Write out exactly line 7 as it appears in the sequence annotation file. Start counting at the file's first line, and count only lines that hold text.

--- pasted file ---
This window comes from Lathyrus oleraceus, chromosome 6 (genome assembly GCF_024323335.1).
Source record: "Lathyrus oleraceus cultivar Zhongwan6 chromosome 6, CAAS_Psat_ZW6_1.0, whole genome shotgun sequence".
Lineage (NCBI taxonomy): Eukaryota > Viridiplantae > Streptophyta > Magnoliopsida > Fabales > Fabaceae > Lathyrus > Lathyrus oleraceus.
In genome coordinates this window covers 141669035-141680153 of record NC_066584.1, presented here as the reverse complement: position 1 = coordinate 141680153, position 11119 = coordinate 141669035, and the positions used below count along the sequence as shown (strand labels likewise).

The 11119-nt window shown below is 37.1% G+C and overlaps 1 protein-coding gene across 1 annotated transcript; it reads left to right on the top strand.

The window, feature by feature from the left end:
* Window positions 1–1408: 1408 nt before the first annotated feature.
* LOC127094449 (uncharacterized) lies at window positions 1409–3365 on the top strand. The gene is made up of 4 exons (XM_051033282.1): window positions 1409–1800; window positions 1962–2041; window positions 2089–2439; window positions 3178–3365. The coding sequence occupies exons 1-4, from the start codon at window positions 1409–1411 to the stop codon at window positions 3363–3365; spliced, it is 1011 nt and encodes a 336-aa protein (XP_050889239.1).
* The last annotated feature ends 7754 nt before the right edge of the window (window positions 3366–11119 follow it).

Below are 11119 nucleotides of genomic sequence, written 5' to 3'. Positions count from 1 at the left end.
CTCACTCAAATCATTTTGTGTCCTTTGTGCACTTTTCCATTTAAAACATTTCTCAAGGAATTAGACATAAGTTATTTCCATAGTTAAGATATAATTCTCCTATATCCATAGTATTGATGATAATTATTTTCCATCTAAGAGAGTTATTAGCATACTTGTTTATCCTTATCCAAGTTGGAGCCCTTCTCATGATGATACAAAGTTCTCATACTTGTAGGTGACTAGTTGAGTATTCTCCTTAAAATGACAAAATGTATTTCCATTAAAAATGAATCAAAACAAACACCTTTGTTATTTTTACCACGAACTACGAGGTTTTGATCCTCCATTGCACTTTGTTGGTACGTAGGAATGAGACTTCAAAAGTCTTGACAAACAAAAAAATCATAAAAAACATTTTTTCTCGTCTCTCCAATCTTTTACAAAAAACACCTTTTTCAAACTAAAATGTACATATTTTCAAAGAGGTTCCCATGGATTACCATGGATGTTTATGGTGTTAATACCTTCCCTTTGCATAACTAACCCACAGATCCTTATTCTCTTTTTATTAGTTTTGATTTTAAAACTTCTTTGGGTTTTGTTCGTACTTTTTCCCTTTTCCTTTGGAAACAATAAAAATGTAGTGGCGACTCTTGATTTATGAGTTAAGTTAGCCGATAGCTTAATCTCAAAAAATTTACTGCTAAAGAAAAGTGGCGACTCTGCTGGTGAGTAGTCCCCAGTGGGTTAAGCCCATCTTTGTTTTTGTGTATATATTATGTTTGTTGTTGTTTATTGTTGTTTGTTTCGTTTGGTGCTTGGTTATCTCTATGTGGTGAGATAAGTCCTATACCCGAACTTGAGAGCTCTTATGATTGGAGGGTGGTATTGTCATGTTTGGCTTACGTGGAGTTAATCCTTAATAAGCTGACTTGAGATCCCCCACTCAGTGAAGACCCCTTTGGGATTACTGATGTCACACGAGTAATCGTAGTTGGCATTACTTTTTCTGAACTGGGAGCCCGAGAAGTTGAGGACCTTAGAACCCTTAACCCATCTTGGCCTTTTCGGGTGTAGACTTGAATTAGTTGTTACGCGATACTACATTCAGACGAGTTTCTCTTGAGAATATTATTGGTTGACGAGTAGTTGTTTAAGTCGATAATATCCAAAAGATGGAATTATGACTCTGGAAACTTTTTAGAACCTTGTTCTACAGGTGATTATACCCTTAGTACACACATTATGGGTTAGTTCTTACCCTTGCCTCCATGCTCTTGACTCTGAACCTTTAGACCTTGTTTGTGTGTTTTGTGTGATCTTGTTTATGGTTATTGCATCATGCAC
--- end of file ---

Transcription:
* Window positions 1–1408: 1408 nt before the first annotated feature.